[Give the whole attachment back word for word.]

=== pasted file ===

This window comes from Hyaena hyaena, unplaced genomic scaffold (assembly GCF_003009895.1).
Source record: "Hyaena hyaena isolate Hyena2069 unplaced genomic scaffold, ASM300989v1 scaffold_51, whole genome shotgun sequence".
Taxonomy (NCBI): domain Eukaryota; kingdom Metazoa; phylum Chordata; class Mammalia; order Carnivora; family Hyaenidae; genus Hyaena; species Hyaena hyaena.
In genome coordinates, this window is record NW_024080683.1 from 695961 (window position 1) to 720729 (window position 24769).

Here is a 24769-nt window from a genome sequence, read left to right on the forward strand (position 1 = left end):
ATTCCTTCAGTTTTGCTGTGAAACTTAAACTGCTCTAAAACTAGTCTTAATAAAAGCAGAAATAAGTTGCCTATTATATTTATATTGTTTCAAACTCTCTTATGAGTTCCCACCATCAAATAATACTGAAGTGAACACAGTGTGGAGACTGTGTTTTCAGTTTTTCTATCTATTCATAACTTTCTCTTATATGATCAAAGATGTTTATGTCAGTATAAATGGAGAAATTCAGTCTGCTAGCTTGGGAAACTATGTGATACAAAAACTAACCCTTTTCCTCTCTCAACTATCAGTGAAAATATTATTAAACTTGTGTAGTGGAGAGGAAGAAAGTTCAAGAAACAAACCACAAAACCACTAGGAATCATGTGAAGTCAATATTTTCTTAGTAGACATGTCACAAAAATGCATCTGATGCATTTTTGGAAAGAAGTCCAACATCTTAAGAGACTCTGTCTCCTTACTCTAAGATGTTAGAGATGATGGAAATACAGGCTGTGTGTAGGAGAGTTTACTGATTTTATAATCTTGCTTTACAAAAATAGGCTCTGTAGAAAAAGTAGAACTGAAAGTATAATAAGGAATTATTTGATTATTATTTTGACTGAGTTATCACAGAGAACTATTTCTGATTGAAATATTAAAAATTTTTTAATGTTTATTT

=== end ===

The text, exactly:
This window comes from Hyaena hyaena, unplaced genomic scaffold (assembly GCF_003009895.1).
Source record: "Hyaena hyaena isolate Hyena2069 unplaced genomic scaffold, ASM300989v1 scaffold_51, whole genome shotgun sequence".
Taxonomy (NCBI): domain Eukaryota; kingdom Metazoa; phylum Chordata; class Mammalia; order Carnivora; family Hyaenidae; genus Hyaena; species Hyaena hyaena.
In genome coordinates, this window is record NW_024080683.1 from 695961 (window position 1) to 720729 (window position 24769).

Here is a 24769-nt window from a genome sequence, read left to right on the forward strand (position 1 = left end):
ATTCCTTCAGTTTTGCTGTGAAACTTAAACTGCTCTAAAACTAGTCTTAATAAAAGCAGAAATAAGTTGCCTATTATATTTATATTGTTTCAAACTCTCTTATGAGTTCCCACCATCAAATAATACTGAAGTGAACACAGTGTGGAGACTGTGTTTTCAGTTTTTCTATCTATTCATAACTTTCTCTTATATGATCAAAGATGTTTATGTCAGTATAAATGGAGAAATTCAGTCTGCTAGCTTGGGAAACTATGTGATACAAAAACTAACCCTTTTCCTCTCTCAACTATCAGTGAAAATATTATTAAACTTGTGTAGTGGAGAGGAAGAAAGTTCAAGAAACAAACCACAAAACCACTAGGAATCATGTGAAGTCAATATTTTCTTAGTAGACATGTCACAAAAATGCATCTGATGCATTTTTGGAAAGAAGTCCAACATCTTAAGAGACTCTGTCTCCTTACTCTAAGATGTTAGAGATGATGGAAATACAGGCTGTGTGTAGGAGAGTTTACTGATTTTATAATCTTGCTTTACAAAAATAGGCTCTGTAGAAAAAGTAGAACTGAAAGTATAATAAGGAATTATTTGATTATTATTTTGACTGAGTTATCACAGAGAACTATTTCTGATTGAAATATTAAAAATTTTTTAATGTTTATTT